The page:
I have two weeks. You’ll shoot me at the end no matter what I do.
That’s what you do to enemy agents. It’s what we do to enemy agents. But I look at all the dark and twisted roads ahead and cooperation is the easy way out. Possibly the only way out for a girl caught red-handed doing dirty work like mine – and I will do anything, anything to avoid SS-Hauptsturmführer von Linden interrogating me again.
He has said that I can have as much paper as I need. All I have to do is cough up everything I can remember about the British War Effort. And I’m going to. But the story of how I came to be here starts with my friend Maddie. She is the pilot who flew me into France – an Allied Invasion of Two.
We are a sensational team. And I have told the truth.
I am over the moon excited to finally have something good to say about a book; there have been a couple real doozies that I have not been happy about, as I’m sure you’ve noticed.
My first intro to this book was on a road trip about 3 years ago. We checked out a couple audio’s, but we only got a few chapters into the book before turning it off; too much swearing. I don’t think we realized it was in the teen section.
Since then, I have been in dire need of a new book that was good and checked out this one after seeing that it had won a couple of awards since then. I have also read raving reviews of the audio; apparently the narrator has really good accents. Quite a few characters have different accents, including French, German, American, Scottish, British and Jamaican. Personally though, I prefer to read swearing than hearing it out loud. Too jarring. All in all though, I didn’t think there was too much to handle.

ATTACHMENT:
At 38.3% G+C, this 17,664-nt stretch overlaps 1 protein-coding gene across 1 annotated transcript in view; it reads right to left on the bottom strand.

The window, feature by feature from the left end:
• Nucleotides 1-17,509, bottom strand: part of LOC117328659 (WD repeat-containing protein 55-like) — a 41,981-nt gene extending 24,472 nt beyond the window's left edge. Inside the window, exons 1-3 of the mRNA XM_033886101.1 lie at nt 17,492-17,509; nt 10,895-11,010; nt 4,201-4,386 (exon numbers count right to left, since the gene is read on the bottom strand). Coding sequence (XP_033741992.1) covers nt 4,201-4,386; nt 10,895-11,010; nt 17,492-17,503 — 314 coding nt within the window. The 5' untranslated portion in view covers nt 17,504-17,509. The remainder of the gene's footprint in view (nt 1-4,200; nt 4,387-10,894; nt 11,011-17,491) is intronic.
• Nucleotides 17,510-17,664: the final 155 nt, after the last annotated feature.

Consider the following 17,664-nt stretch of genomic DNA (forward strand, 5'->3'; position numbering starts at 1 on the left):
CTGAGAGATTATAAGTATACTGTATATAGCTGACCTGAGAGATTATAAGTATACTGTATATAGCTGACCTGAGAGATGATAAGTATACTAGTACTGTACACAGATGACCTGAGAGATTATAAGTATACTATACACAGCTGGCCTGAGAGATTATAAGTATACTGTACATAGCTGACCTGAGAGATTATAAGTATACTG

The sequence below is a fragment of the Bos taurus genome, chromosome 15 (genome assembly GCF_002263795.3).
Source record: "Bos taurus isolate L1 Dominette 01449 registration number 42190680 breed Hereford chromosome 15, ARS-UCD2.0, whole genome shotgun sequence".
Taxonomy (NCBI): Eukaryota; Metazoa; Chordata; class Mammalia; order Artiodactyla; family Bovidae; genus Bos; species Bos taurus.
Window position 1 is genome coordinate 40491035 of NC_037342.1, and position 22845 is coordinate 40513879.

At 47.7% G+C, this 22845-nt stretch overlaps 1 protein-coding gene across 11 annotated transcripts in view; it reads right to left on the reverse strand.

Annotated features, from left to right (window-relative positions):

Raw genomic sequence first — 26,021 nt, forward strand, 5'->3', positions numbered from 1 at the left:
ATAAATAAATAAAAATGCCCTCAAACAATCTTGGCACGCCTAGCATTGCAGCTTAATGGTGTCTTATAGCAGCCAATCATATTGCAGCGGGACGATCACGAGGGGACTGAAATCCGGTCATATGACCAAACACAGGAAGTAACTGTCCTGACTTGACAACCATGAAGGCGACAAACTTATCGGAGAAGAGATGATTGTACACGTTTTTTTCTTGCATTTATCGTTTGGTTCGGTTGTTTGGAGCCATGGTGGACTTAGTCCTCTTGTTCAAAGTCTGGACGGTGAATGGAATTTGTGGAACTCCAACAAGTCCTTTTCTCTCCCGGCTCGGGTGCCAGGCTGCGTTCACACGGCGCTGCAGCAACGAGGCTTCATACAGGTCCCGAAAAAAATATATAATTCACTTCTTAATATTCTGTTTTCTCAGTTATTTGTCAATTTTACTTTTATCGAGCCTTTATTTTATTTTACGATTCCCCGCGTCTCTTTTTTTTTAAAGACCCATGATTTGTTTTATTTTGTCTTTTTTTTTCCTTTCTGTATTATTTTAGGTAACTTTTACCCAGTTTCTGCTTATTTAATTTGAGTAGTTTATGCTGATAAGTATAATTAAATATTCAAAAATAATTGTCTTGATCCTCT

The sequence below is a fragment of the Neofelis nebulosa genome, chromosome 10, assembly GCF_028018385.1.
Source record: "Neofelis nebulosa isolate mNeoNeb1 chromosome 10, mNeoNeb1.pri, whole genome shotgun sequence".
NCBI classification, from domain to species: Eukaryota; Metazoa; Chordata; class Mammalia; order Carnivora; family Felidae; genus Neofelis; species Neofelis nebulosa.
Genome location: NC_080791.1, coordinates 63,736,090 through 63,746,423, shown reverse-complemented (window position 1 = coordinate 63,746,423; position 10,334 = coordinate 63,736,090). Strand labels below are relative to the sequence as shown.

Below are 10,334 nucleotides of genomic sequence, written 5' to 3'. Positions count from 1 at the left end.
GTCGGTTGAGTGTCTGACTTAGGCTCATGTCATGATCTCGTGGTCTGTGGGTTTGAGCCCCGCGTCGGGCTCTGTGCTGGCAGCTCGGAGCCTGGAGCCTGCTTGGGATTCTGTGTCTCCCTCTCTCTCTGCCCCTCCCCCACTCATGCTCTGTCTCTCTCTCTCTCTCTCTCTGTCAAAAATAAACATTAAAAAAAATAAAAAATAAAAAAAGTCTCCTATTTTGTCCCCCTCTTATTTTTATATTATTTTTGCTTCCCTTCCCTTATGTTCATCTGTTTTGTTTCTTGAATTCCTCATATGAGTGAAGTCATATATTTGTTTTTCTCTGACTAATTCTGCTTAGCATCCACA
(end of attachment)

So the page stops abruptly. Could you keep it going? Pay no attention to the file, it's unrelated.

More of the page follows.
Oh, so many good things! A historically accurate novel that is interesting is a really rare gem; most novels with lots of random facts thrown in tend be on the boring side. Wein does not mention anything that does not pertain to the story just because, which was a relief. This story was all about women pilots during WWII, and I found out at the very end that Wein is actually a pilot. No wonder she knew so much! She really knew what she was talking about!
I will say that it took a while for the story to warm up a little, but the mystery of why Verity was so willing to talk during interrogation kept me curious the whole way through. Oh, and the end! So dang good! Warning: it will probably make you cry.
There was one part that I was particularly impressed by that didn’t need to be included. It doesn’t really give anything away, but Maddie is staying with a French family who are part of the resistance in German-occupied France. She is sleeping in the room of the oldest brother, who now works for the German Gestapo and is a ruthless inquisitor. Being a little nosey and curious to know more about the rebel, she finds an old notebook that he kept when he was only 10 years old, in which he writes that he has decided to be a nature enthusiast and is studying birds. I had tears in my eyes as Maddie wonders what it is in a man that turns him from a bird-watcher to cruel investigator.
There was something really incredible about the way Wein turned all the “bad guys” into something less bad. A little more blurry. von Linden, who can’t bear to see Verity’s pain. The bird-watcher-turned torturer. A little compassion here, an interest in her backstory there. Startling, but it made the story incredibly real, while also not exactly dwelling on what wasn’t needed.
As you might have figured out by now, this is not a children’s book. If it was a movie it would be a firm PG-13 for all three categories that I rate for. It is almost just as much an adult novel as a teen novel to me, but it could easily have been turned into an R rating if the author wasn’t so dedicated to her original age range. I will definitely be on the look out for another book by this author!
Overall Rating: 4.5/5 (minus a half point for beginning wind-up)
Violence: 5/10 (for gore and torture methods; I’m pretty squeamish and didn’t have any problem with it, but still gross)
Inappropriateness/Romance: 4/10 (nothing really bad ever happens, but there are a few men who can’t keep their hands to themselves)
Audience: Ages 13 and up